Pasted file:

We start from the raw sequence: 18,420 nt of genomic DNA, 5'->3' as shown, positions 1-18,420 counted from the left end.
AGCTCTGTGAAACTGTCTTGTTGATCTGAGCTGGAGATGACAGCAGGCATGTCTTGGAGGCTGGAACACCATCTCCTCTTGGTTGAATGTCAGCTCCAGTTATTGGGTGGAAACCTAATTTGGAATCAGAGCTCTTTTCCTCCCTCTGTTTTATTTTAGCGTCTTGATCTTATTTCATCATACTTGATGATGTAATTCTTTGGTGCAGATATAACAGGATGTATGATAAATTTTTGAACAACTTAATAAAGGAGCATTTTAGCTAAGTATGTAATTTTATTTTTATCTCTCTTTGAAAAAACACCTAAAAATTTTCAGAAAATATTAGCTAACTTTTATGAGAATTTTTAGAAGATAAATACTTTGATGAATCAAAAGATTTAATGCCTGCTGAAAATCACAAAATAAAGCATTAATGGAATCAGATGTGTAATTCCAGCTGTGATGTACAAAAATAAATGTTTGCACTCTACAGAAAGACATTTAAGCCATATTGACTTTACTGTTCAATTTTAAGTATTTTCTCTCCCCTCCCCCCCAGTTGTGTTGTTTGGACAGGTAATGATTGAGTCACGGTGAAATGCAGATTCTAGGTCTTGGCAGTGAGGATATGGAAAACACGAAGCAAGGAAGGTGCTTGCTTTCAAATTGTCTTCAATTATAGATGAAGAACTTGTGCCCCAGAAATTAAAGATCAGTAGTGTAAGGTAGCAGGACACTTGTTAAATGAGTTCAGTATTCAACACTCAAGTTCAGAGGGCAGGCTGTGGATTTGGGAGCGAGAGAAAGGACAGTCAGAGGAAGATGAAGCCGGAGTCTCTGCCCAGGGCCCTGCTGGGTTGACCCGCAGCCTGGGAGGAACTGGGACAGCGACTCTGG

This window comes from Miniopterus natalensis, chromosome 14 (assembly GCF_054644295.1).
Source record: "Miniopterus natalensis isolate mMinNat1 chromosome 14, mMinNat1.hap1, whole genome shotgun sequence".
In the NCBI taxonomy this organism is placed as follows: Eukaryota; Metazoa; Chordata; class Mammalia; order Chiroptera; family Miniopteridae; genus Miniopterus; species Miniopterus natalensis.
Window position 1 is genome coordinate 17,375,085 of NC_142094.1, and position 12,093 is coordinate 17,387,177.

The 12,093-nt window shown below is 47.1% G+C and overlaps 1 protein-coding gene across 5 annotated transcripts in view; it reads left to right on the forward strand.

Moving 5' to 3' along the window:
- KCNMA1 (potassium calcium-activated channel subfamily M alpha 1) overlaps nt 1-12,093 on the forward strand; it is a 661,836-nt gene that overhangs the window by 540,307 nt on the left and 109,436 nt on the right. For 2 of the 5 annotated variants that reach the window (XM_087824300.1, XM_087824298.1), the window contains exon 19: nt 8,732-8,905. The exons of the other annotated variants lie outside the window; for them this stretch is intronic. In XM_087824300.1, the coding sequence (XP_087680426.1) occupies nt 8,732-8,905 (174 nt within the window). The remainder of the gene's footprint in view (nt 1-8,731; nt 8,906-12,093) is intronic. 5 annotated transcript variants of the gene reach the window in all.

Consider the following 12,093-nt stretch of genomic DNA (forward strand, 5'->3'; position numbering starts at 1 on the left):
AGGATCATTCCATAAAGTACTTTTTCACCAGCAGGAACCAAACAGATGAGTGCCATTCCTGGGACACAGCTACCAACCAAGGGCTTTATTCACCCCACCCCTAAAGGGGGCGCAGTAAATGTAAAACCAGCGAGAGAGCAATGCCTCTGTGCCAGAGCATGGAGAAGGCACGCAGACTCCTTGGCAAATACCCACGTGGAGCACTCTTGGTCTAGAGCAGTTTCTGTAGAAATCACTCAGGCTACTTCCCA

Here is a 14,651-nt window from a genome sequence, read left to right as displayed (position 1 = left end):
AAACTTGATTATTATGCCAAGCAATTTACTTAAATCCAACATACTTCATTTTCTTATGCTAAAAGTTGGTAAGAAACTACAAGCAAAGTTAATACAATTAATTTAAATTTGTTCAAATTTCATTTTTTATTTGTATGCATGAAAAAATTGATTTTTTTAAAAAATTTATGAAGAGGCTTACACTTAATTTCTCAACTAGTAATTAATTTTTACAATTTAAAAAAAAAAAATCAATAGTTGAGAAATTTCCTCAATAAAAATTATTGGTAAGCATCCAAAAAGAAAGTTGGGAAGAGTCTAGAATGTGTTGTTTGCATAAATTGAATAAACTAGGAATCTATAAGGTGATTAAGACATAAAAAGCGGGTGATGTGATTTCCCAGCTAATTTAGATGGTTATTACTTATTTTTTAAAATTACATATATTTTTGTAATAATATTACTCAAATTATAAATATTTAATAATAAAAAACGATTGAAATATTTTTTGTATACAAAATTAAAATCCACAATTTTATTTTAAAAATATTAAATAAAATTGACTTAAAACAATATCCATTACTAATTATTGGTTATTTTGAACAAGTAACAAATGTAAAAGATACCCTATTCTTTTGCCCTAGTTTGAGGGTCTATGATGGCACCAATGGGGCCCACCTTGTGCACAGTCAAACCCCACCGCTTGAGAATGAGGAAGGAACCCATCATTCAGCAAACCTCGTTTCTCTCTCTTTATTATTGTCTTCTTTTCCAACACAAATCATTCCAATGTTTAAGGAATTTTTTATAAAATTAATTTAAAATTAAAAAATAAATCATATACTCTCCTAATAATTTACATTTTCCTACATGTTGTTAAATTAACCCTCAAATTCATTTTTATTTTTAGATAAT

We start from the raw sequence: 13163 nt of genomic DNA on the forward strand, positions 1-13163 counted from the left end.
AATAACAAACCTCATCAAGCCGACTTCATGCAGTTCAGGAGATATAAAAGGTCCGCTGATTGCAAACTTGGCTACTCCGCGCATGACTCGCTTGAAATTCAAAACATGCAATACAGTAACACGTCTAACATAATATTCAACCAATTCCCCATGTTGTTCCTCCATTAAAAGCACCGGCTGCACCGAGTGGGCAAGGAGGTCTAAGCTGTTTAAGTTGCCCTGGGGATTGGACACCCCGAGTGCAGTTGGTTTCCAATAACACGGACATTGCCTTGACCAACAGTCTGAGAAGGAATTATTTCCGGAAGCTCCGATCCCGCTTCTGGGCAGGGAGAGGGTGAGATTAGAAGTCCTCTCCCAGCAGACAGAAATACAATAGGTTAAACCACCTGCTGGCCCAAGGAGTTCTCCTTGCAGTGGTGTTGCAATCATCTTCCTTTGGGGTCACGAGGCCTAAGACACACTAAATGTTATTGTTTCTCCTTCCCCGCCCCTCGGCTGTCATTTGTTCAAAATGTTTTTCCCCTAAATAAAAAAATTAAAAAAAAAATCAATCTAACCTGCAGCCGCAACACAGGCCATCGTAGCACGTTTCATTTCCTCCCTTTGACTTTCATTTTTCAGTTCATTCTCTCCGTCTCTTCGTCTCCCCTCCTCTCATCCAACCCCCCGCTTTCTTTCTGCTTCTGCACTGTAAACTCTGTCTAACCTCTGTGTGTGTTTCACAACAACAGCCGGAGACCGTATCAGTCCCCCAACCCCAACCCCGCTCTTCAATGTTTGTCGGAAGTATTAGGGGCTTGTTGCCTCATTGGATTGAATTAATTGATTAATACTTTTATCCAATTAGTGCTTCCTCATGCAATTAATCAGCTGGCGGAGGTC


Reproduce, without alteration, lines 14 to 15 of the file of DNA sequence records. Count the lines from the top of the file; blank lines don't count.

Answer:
We start from the raw sequence: 13163 nt of genomic DNA on the forward strand, positions 1-13163 counted from the left end.
AATAACAAACCTCATCAAGCCGACTTCATGCAGTTCAGGAGATATAAAAGGTCCGCTGATTGCAAACTTGGCTACTCCGCGCATGACTCGCTTGAAATTCAAAACATGCAATACAGTAACACGTCTAACATAATATTCAACCAATTCCCCATGTTGTTCCTCCATTAAAAGCACCGGCTGCACCGAGTGGGCAAGGAGGTCTAAGCTGTTTAAGTTGCCCTGGGGATTGGACACCCCGAGTGCAGTTGGTTTCCAATAACACGGACATTGCCTTGACCAACAGTCTGAGAAGGAATTATTTCCGGAAGCTCCGATCCCGCTTCTGGGCAGGGAGAGGGTGAGATTAGAAGTCCTCTCCCAGCAGACAGAAATACAATAGGTTAAACCACCTGCTGGCCCAAGGAGTTCTCCTTGCAGTGGTGTTGCAATCATCTTCCTTTGGGGTCACGAGGCCTAAGACACACTAAATGTTATTGTTTCTCCTTCCCCGCCCCTCGGCTGTCATTTGTTCAAAATGTTTTTCCCCTAAATAAAAAAATTAAAAAAAAAATCAATCTAACCTGCAGCCGCAACACAGGCCATCGTAGCACGTTTCATTTCCTCCCTTTGACTTTCATTTTTCAGTTCATTCTCTCCGTCTCTTCGTCTCCCCTCCTCTCATCCAACCCCCCGCTTTCTTTCTGCTTCTGCACTGTAAACTCTGTCTAACCTCTGTGTGTGTTTCACAACAACAGCCGGAGACCGTATCAGTCCCCCAACCCCAACCCCGCTCTTCAATGTTTGTCGGAAGTATTAGGGGCTTGTTGCCTCATTGGATTGAATTAATTGATTAATACTTTTATCCAATTAGTGCTTCCTCATGCAATTAATCAGCTGGCGGAGGTC